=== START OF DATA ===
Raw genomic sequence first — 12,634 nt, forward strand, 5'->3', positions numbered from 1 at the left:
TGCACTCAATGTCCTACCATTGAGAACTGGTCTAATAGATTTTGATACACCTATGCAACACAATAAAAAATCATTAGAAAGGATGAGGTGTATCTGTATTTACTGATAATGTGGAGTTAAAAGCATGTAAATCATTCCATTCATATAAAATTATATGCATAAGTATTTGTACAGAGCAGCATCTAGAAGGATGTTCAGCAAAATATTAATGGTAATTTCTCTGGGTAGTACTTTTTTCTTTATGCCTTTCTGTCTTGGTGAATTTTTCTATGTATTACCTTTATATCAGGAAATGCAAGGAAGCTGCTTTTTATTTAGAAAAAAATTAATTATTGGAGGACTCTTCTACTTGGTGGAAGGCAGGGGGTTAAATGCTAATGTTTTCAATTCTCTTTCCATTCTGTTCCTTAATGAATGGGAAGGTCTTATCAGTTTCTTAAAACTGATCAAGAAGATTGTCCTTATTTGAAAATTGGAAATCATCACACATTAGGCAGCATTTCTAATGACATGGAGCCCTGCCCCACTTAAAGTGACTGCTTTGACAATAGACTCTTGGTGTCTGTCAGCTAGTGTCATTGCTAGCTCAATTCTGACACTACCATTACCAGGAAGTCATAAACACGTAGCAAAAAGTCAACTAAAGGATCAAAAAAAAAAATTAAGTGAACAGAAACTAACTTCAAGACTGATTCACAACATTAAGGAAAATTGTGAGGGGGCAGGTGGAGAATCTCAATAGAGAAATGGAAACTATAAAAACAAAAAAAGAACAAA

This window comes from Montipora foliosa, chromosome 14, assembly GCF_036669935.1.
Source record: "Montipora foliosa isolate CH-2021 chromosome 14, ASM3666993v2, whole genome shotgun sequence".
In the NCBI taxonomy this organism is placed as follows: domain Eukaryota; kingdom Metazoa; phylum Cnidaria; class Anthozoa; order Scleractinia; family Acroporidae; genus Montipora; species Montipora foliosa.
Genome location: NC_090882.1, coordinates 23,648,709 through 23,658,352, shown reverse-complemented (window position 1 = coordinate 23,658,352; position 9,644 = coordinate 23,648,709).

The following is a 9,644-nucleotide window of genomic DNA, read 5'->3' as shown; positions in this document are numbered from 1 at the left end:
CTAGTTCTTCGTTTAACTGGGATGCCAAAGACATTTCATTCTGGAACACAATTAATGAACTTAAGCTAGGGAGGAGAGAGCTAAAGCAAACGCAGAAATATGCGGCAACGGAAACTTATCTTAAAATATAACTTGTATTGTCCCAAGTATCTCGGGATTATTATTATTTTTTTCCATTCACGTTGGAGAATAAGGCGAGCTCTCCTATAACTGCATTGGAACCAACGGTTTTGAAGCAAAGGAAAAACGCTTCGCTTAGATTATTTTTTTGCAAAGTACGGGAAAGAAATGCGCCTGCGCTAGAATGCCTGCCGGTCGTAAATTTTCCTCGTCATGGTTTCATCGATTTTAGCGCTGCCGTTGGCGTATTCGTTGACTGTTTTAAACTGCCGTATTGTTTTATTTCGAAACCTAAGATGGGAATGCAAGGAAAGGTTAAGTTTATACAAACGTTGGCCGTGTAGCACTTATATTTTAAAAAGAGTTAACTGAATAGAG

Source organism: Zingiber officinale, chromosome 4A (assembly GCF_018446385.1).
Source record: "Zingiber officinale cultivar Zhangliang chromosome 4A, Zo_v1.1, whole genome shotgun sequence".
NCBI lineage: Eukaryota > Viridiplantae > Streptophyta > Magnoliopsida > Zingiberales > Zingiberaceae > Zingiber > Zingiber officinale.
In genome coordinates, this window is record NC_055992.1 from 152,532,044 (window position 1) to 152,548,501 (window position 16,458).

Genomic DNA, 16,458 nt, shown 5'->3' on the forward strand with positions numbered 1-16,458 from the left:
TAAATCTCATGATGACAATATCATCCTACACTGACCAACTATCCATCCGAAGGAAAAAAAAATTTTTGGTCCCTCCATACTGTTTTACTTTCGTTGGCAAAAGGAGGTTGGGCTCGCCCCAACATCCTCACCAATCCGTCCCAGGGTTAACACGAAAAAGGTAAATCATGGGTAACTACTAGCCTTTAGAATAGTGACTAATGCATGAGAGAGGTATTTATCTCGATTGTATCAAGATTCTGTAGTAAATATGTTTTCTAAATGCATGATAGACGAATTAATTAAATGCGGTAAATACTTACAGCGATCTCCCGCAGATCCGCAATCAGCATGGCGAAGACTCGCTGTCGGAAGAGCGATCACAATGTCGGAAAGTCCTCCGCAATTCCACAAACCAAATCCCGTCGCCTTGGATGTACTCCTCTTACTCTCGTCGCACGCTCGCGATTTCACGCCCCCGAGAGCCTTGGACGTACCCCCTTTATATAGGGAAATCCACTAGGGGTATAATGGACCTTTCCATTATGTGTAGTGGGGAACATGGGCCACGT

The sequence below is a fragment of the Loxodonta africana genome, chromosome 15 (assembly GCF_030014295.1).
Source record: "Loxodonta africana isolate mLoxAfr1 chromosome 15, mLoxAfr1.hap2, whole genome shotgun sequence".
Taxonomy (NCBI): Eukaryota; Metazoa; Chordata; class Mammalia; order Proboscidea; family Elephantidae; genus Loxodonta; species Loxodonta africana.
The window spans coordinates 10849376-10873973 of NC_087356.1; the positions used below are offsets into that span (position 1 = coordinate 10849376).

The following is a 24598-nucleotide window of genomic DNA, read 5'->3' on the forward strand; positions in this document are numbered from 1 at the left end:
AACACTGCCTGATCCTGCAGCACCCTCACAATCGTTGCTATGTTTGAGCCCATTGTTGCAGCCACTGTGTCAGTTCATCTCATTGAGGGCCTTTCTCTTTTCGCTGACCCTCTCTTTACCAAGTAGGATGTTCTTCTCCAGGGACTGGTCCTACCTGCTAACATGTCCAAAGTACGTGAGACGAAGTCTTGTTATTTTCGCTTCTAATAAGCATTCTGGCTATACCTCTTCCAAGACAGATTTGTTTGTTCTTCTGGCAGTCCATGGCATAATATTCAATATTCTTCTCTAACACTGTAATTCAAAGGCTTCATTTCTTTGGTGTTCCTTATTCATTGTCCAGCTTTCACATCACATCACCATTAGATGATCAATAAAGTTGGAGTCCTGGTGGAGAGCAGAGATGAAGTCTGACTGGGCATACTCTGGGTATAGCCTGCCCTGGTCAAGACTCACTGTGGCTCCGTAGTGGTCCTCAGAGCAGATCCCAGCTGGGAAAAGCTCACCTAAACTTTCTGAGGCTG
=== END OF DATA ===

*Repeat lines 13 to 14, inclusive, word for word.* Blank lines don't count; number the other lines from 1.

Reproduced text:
Genomic DNA, 16,458 nt, shown 5'->3' on the forward strand with positions numbered 1-16,458 from the left:
TAAATCTCATGATGACAATATCATCCTACACTGACCAACTATCCATCCGAAGGAAAAAAAAATTTTTGGTCCCTCCATACTGTTTTACTTTCGTTGGCAAAAGGAGGTTGGGCTCGCCCCAACATCCTCACCAATCCGTCCCAGGGTTAACACGAAAAAGGTAAATCATGGGTAACTACTAGCCTTTAGAATAGTGACTAATGCATGAGAGAGGTATTTATCTCGATTGTATCAAGATTCTGTAGTAAATATGTTTTCTAAATGCATGATAGACGAATTAATTAAATGCGGTAAATACTTACAGCGATCTCCCGCAGATCCGCAATCAGCATGGCGAAGACTCGCTGTCGGAAGAGCGATCACAATGTCGGAAAGTCCTCCGCAATTCCACAAACCAAATCCCGTCGCCTTGGATGTACTCCTCTTACTCTCGTCGCACGCTCGCGATTTCACGCCCCCGAGAGCCTTGGACGTACCCCCTTTATATAGGGAAATCCACTAGGGGTATAATGGACCTTTCCATTATGTGTAGTGGGGAACATGGGCCACGT